For the last few years, I’ve watched and participated in conversations about whether or not to ask participants to turn their cameras on during a meeting or a workshop. 

Recently, I conducted a virtual training session where almost no one had their cameras on. During this 6-hour virtual training workshop, I found myself talking to a bunch of black squares with names. While I expected some people would not turn on their cameras, I was surprised that no one had them on!

At least, they engaged in the discussions and activities, most of the time.  

 

Three Opinions from One Nonprofit

A few months ago, I facilitated a workshop to help a remote team learn new ways of communicating with each other. One team member raised a question about when it was important for her to have her camera on during meetings.  This prompted an energetic discussion about the pros and cons of having cameras on or off. 

From their discussion, I heard three main themes:

  • Turning cameras on demonstrates respect. Some team members felt it was a sign of respect to other team members to have their cameras turned on. Their point was that if we met in person, we couldn’t turn “cameras off.”  So if we’re simply replacing an in-person meeting with a meeting on Zoom or Microsoft Teams, why wouldn’t we keep our cameras on? 
  • Allowing cameras to be off demonstrates respect for an individual’s personal situation. Some team members felt strongly that, as long as they were participating, there was often no reason they needed to look presentable for a camera or that others needed to see their personal workspace. They believed it was a way to keep their work-life separate from their home life and that no one should expect them to share a view of their home workspace with people at work.
  • Having an office “camera policy” for virtual meetings can reduce conflict. Nearly all members of this team agreed that there are times and situations that do not warrant cameras and other times when everyone benefits from seeing each other in virtual meetings. Working through the differences and collaborating on meeting agreements about when it’s ok to have cameras on or off can help set expectations and reduce some of the tension between team members.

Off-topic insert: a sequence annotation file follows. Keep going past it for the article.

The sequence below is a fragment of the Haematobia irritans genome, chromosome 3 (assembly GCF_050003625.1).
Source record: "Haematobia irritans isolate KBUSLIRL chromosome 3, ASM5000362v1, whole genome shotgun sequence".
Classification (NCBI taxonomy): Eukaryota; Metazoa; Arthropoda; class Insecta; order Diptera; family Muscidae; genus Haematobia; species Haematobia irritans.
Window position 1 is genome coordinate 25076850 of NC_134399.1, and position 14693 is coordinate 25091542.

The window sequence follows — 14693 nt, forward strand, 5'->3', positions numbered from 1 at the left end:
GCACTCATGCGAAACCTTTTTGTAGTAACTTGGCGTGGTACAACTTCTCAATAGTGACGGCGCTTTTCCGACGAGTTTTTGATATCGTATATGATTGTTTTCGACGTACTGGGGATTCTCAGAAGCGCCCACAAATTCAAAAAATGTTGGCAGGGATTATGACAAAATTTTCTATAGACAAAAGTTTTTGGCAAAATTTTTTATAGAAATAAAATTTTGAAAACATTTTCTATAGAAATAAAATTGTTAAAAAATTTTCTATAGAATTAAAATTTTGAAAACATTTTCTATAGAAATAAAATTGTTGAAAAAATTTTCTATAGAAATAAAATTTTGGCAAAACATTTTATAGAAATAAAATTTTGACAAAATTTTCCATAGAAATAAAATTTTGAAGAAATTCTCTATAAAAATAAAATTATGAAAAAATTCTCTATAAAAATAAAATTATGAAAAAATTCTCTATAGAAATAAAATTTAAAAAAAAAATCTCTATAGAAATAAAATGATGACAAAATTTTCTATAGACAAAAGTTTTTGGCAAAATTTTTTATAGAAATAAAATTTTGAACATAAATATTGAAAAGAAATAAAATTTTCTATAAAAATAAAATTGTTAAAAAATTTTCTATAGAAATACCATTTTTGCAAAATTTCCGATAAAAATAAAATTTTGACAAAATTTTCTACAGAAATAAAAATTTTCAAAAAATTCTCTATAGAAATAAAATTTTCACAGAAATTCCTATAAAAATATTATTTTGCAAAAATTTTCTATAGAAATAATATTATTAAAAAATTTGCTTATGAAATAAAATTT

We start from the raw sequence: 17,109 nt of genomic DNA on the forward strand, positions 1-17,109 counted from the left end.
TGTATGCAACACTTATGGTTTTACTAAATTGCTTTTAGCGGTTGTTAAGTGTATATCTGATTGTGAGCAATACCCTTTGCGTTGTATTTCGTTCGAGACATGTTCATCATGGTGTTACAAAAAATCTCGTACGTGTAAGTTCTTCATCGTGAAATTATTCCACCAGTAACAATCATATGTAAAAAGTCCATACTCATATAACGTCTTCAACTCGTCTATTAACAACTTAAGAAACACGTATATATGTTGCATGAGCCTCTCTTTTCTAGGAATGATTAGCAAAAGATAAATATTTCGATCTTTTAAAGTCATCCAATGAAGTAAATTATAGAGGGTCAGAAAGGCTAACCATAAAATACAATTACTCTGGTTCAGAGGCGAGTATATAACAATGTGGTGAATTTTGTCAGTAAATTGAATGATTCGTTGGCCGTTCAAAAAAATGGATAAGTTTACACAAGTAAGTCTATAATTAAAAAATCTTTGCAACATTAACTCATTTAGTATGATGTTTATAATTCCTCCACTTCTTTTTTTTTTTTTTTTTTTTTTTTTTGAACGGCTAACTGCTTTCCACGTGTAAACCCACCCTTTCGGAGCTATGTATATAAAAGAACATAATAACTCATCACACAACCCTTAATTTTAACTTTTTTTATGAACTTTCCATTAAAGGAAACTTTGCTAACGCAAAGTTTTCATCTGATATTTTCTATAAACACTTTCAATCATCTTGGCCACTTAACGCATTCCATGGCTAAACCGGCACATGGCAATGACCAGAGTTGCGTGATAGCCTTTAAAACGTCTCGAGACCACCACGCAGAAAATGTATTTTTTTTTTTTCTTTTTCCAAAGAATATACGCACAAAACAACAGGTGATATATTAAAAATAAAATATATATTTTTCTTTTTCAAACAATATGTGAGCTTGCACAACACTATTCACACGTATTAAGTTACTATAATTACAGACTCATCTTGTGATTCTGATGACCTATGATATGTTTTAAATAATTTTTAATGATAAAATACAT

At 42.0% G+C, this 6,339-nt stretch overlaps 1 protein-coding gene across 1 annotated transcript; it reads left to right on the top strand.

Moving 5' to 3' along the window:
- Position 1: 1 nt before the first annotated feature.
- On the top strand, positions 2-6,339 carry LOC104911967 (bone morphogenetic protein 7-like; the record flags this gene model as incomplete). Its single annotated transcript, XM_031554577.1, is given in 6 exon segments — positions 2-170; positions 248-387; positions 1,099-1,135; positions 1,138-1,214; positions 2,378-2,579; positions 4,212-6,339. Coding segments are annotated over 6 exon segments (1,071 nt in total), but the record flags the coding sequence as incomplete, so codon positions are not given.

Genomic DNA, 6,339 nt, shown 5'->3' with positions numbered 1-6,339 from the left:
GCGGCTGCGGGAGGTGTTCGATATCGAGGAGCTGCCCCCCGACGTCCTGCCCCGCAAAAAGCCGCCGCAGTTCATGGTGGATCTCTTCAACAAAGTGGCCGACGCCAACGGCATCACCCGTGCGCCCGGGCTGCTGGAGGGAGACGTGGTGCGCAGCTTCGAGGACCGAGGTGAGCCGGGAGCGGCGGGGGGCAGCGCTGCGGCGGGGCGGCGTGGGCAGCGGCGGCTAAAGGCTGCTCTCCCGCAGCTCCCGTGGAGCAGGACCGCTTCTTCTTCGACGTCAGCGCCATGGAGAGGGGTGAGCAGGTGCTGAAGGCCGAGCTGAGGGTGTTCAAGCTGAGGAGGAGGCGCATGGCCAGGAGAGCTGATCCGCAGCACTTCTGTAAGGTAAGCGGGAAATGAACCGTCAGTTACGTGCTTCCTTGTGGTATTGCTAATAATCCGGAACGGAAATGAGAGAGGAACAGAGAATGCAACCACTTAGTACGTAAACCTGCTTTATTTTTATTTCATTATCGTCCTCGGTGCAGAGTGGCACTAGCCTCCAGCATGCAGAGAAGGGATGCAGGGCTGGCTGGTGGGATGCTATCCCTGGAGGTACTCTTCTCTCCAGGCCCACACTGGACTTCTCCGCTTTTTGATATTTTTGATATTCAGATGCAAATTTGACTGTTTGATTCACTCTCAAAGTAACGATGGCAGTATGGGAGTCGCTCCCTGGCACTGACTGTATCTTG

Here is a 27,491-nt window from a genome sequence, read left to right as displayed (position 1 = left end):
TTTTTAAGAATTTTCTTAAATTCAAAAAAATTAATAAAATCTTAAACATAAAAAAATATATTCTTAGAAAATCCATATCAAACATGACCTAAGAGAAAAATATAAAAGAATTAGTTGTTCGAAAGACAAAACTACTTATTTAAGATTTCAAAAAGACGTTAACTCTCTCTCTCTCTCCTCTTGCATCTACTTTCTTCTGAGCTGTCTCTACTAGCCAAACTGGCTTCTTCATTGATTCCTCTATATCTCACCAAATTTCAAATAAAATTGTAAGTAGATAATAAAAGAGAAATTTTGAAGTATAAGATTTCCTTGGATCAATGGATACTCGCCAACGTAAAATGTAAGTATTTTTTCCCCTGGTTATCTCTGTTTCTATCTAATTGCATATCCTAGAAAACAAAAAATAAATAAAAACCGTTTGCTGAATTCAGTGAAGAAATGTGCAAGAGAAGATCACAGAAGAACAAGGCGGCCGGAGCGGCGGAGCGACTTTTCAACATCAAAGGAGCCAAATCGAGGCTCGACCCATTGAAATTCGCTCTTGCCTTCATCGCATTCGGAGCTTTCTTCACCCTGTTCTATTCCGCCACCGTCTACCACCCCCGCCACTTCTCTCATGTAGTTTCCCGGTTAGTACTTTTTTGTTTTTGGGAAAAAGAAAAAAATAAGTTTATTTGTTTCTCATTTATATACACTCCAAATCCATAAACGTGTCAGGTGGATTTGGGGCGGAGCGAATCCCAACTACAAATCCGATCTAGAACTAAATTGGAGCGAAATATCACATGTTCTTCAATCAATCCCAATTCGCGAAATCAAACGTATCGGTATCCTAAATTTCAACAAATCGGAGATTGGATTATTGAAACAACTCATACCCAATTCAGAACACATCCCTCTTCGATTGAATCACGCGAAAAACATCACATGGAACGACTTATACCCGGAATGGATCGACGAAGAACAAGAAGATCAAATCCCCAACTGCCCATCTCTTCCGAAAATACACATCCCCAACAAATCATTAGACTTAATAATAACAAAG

A Facilitator’s Viewpoint


As a facilitator/trainer, when I lead a meeting or workshop, it is important for me to keep a pulse on participants’ energy and engagement levels.
Being able to see everyone’s body language and sense their energy levels gives me clues about the energy level in the room. 

When I’m facilitating virtually, if someone’s camera is on, I can at least see participants’ faces and get some sense of their energy level. I can see visibly whether or not they are engaged in the conversation. If energy levels begin to fall off, especially after lunch, I like to add a short activity or ask a few questions to get people re-engaged. 

However, when most, or all, participants have their cameras off, it is much harder for me to determine the energy level in the room. Without visual clues, it’s much harder to know whether it’s time to adjust the content or take a break. It’s also harder for me to keep my own energy level up when all I see are black boxes on Zoom.

 

Cameras Aren’t Always Necessary

I agree that cameras aren’t always needed and that we should not require that everyone keep their camera on all the time.  For example… 

  • If a participant has low bandwidth or an unstable internet connection, turning off cameras can help.
  • If a participant is not feeling well or has distractions in the background, especially for unplanned or impromptu meetings, they may still be able to participate even though they are not fully camera-ready.
    • Funny story: I once hosted a Zoom call where a participant was on-camera. He had no idea a female family member was walking behind him fully naked, at least from the waist up. Thankfully, I had configured Zoom only to record the speaker view, so this participant’s family member was not captured in the recording (of course, I would have edited it out if necessary).
  • Sometimes in a workshop, there is an activity where participants are asked to work individually, such as brainstorming or journaling. Individuals are given a certain number of minutes to think of as many ideas as possible or to write down their thoughts on a given topic. It may be more productive to turn off the camera so the participants can focus on the activity rather than being distracted by people’s cameras, including their own video.